Stock market

To earn £1,000 a month in passive income, should I buy growth shares or value shares?

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Both growth shares and value shares offer returns that can equal a reasonable amount of monthly passive income. While growth shares focus on growing the business and consequently the share price, value shares seek to attract investment through dividends.

While growth stocks can be more profitable and volatile, value stocks generally provide a slow but reliable source of income.

So which one is better for passive income?

Well, it depends.

It makes sense to focus on dividend-paying (value) stocks approaching retirement. It ensures that regular payments are made throughout the year to meet financial requirements. But early investors who are financially stable can build a bigger retirement pot from growth shares.

A portfolio of growth shares that grows at an average of 7% per annum would need to invest £171,000 to return £12,000 per annum. Naturally, a portfolio of shares with an average dividend yield of 7% would yield a similar return.

The trick is evaluating growth prospects and consistency of dividend payments to assess the best long-term option.

Estimating part of the development

With a £237bn market cap, Astra Zeneca (LSE: AZN) is one of the most popular pharmaceutical stocks on the market. FTSE 100. The most recent earnings report revealed £47bn in revenue and £39bn in gross profit. It has a dividend yield of just 1.8% but over the past 10 years, its share price has risen from £43 to £123. This equates to an annual return of 11% per annum. If it continues to grow at the same rate, an investment of £10,000 will return £12,000 every year after 23 years.

But while AstraZeneca is doing well, there’s no guarantee it will continue. It faces the threat of patent expiry and strong competition from other major drug manufacturers. Johnson & Johnson, Roche And Merck. One of AstraZeneca’s best-selling drugs, Forexiga, came off patent in 2024. If a competitor releases a similar or better version of the drug, it could cost AstraZeneca $4.3bn in annual sales.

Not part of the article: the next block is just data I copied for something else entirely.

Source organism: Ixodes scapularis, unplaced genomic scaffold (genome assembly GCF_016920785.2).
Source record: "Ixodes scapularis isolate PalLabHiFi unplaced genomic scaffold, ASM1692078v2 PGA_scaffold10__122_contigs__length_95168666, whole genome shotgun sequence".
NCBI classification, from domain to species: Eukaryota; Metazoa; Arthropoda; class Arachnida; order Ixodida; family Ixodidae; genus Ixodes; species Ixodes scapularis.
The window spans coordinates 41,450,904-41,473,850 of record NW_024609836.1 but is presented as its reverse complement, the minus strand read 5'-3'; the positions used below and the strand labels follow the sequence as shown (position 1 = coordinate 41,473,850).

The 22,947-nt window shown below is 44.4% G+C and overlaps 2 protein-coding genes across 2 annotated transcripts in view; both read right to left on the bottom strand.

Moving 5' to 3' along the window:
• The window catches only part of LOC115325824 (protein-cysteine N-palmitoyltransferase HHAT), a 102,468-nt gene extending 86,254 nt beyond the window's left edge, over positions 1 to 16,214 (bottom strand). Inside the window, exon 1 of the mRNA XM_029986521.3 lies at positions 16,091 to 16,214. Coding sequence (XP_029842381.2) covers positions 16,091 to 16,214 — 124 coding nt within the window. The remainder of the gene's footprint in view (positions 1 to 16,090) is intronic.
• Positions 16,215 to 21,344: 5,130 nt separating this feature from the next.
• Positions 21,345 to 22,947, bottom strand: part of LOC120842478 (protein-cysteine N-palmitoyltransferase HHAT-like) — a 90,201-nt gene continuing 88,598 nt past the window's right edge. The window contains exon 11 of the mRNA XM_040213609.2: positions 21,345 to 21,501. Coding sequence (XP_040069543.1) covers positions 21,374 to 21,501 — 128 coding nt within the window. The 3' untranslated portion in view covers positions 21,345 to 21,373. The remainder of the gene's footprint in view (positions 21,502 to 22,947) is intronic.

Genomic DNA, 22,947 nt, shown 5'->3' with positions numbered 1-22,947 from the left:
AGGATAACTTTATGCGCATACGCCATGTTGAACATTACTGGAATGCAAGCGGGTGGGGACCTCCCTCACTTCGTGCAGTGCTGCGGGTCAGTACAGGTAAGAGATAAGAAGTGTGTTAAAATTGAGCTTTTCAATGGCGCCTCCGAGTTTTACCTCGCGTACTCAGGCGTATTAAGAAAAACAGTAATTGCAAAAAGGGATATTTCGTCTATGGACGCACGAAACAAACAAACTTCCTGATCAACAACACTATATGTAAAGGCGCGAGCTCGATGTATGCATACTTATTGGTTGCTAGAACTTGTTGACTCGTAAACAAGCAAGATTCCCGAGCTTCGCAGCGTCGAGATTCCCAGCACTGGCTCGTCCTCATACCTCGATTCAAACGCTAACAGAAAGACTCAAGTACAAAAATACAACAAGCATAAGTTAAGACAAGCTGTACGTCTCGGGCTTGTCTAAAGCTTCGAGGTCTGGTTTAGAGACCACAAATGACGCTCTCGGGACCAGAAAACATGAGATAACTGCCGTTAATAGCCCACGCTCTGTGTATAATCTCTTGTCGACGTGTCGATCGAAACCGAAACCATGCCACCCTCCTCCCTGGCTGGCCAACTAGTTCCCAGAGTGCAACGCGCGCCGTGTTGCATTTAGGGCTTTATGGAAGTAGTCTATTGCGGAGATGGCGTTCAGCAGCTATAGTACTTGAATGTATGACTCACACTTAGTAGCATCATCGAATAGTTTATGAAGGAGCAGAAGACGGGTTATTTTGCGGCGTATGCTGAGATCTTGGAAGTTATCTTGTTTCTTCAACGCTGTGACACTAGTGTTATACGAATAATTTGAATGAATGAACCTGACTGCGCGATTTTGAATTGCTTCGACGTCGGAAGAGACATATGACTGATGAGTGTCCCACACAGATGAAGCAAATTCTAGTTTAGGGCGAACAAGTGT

Assessing Value Share

In comparison, HSBC (LSE: HSBA) share price has risen from £6.14 to £6.99 over the past 10 years – an annualized return of just 1.8%. Although it has a high 7% dividend yield, it will take around 30 years to start paying out £12,000 a year. However, the dividend is expected to grow by around 0.2% per year, potentially making the stock a more profitable option over the long term.

But despite the high value of the bank’s shares, there are other risks. When financial crises hit, they often suffer losses. As it is, independent analysts estimate that HSBC’s earnings could decline by an average of 3% per year over the next three years. Lower earnings can put pressure on a bank’s operating profit and negatively impact price performance.


When trying to build a portfolio for passive income, it’s often best to include a mix of growth and value stocks. This is especially important when looking at a long timeline of 30+ years. Thus, the portfolio can benefit from growth shares during strong economic periods and stabilize with value shares during tough times.

However, as retirement approaches, it may be beneficial to weight the portfolio more toward value shares. This should help ensure a more stable and regular income from dividend payments.

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